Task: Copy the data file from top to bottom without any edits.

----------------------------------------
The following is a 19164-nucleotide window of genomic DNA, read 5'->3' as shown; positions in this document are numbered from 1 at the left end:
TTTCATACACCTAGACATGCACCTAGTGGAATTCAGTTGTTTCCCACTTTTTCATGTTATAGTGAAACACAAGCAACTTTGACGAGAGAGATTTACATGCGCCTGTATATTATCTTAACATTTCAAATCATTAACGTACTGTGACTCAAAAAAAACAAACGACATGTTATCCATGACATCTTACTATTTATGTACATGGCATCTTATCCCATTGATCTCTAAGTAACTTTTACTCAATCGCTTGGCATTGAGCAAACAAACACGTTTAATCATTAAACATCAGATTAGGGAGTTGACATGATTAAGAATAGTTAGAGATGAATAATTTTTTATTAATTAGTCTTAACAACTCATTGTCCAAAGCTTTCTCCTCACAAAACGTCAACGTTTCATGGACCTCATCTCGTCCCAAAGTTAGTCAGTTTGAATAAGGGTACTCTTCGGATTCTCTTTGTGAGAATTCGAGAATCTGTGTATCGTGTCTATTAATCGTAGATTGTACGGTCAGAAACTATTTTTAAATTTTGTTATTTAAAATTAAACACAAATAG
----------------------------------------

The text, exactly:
The following is a 19164-nucleotide window of genomic DNA, read 5'->3' as shown; positions in this document are numbered from 1 at the left end:
TTTCATACACCTAGACATGCACCTAGTGGAATTCAGTTGTTTCCCACTTTTTCATGTTATAGTGAAACACAAGCAACTTTGACGAGAGAGATTTACATGCGCCTGTATATTATCTTAACATTTCAAATCATTAACGTACTGTGACTCAAAAAAAACAAACGACATGTTATCCATGACATCTTACTATTTATGTACATGGCATCTTATCCCATTGATCTCTAAGTAACTTTTACTCAATCGCTTGGCATTGAGCAAACAAACACGTTTAATCATTAAACATCAGATTAGGGAGTTGACATGATTAAGAATAGTTAGAGATGAATAATTTTTTATTAATTAGTCTTAACAACTCATTGTCCAAAGCTTTCTCCTCACAAAACGTCAACGTTTCATGGACCTCATCTCGTCCCAAAGTTAGTCAGTTTGAATAAGGGTACTCTTCGGATTCTCTTTGTGAGAATTCGAGAATCTGTGTATCGTGTCTATTAATCGTAGATTGTACGGTCAGAAACTATTTTTAAATTTTGTTATTTAAAATTAAACACAAATAG